Imagine a tense baseball game. The pitcher stares in and unleashes a fast ball that gets away from him and drills the batter. At the very least— glares and words are exchanged between batter and pitcher—and maybe a possible “visit” to the pitcher’s mound to “discuss” the incident might ensue—and then maybe a possible further escalation as the benches empty to defend each of the team’s player’s territory, pride and egos.
I have watched and played baseball for decades and am familiar with the unspoken law when a player is brushed back or hit by a pitch and how the opposition responds in kind when the opposing pitcher takes to the mound. But this is “professional” behavior, that supposedly restores some balance in the game.
Now imagine a similar situation, but with younger boys, barely into their teens, looking for the next berth up to play at Williamsport, Pennsylvania— to represent their respective teams at the Little League World Series. The pitcher, Kaiden Shelton, throws a fast ball that gets away from him and hits the batter, Isaiah Jarvis, in the head. Both boys are stunned. The batter down but rises and takes first base—but the pitcher is still overwhelmed by the incident—and everybody in that stadium—and especially Isaiah knows it. And before the next batter steps into the box and the next pitch can be thrown— Isaiah walks to the mound to embrace Kaiden—to talk and comfort him—no in-your-face screaming, no fists flying. Wow!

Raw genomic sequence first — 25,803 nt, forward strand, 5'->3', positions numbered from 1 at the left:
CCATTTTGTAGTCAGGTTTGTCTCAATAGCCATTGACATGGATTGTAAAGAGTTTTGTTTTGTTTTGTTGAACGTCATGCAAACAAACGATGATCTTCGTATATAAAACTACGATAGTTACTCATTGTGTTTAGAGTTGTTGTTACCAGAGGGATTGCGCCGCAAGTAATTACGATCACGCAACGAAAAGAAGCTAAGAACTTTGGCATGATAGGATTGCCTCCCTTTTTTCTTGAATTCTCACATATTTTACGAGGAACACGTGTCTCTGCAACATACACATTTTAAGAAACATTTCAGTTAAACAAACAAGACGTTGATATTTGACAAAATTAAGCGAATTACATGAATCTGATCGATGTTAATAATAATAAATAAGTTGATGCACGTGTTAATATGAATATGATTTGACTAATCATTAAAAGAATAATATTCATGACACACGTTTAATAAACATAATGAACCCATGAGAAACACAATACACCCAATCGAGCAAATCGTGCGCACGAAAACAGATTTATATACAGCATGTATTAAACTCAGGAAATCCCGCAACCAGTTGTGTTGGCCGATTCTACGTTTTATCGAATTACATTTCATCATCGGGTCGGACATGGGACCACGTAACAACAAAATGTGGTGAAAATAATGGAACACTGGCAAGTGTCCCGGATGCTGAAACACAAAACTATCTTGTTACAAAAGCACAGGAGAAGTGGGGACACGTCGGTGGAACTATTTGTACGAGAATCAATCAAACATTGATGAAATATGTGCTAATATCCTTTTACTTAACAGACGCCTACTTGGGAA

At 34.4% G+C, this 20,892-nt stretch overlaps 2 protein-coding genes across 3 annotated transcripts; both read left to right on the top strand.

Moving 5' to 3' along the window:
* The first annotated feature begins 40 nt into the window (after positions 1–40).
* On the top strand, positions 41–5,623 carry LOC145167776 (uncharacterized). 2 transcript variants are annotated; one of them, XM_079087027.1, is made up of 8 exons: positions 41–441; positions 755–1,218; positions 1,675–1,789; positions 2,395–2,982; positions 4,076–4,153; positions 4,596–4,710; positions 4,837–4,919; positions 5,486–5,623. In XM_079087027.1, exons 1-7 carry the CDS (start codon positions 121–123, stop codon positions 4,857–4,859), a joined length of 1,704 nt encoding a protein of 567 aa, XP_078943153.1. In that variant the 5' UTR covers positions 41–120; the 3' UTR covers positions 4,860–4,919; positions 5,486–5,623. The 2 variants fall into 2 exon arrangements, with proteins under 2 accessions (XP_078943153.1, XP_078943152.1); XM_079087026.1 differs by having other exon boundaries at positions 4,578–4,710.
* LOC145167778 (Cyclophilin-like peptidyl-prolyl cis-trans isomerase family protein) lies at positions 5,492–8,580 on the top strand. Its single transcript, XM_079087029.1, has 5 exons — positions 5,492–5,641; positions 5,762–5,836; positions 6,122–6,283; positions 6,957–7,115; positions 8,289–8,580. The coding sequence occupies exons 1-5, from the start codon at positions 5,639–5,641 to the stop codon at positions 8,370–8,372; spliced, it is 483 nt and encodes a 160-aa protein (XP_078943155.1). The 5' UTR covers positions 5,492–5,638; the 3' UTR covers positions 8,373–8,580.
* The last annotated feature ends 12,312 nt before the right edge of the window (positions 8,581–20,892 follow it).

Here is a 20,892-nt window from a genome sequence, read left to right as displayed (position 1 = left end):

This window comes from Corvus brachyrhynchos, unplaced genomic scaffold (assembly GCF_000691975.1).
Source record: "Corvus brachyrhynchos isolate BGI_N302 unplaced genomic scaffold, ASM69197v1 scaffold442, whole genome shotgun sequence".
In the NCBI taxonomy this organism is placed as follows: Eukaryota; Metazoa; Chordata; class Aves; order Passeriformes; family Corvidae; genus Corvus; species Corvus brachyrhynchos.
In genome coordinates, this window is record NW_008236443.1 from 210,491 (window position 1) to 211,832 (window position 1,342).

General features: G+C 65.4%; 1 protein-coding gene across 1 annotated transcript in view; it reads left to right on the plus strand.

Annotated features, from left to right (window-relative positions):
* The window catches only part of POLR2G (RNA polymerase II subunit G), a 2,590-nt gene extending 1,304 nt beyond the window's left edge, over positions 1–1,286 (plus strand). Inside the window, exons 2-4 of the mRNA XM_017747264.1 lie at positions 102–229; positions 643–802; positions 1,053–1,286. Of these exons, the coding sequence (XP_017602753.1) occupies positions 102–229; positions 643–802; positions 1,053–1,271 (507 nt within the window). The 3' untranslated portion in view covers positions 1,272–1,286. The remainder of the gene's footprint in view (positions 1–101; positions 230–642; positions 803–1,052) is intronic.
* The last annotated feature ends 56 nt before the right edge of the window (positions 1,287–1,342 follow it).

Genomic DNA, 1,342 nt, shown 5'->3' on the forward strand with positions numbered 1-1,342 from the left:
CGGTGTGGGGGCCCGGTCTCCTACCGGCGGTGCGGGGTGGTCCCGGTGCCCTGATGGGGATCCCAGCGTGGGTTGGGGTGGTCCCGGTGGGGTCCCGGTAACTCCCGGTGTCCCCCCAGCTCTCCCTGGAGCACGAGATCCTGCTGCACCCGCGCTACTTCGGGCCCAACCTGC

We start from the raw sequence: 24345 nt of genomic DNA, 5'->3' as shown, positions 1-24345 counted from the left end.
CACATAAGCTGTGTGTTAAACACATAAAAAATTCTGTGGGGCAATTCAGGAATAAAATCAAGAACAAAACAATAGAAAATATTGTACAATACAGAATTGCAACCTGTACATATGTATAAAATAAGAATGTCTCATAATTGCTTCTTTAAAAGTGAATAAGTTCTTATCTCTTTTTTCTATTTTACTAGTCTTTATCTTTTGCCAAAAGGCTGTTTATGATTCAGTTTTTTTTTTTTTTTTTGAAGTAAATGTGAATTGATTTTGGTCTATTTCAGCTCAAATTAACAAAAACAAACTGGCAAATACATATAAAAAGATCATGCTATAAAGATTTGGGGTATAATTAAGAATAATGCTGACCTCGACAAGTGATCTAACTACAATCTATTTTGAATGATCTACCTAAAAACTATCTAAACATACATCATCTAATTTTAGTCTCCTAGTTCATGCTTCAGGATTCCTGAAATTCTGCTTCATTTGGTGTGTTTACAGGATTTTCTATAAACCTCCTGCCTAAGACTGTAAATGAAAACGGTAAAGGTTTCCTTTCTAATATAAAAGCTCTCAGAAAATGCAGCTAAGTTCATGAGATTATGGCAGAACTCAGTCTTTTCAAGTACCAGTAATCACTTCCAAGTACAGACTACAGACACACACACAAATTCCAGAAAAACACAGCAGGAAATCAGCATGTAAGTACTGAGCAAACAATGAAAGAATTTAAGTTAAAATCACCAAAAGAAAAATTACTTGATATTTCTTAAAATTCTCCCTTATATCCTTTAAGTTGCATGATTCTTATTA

In an era where divides are so common across this country— be they economic, social or political—where the fabric of our flag has become so tattered—once again we can look to the youth of this nation, with their innocence, trust and faith—to find the right words and do the right thing at the right time.
Isaiah stated, “When I was at first base, that’s when I saw him crying,“And if I was there, I’d probably be doing the same thing, so, I was making sure he was okay and was telling him I was okay and just telling him it was fine.”
When interviewed, Kaiden Shelton stated, "I think the lesson is that you should care for other people. Like if they're down, you should just care for them, try to build them up."
Texas East won the game, advancing to the Little League World Series in Williamsport, Pennsylvania, later this month -- and Isaiah Jarvis will be rooting for Kaiden's team.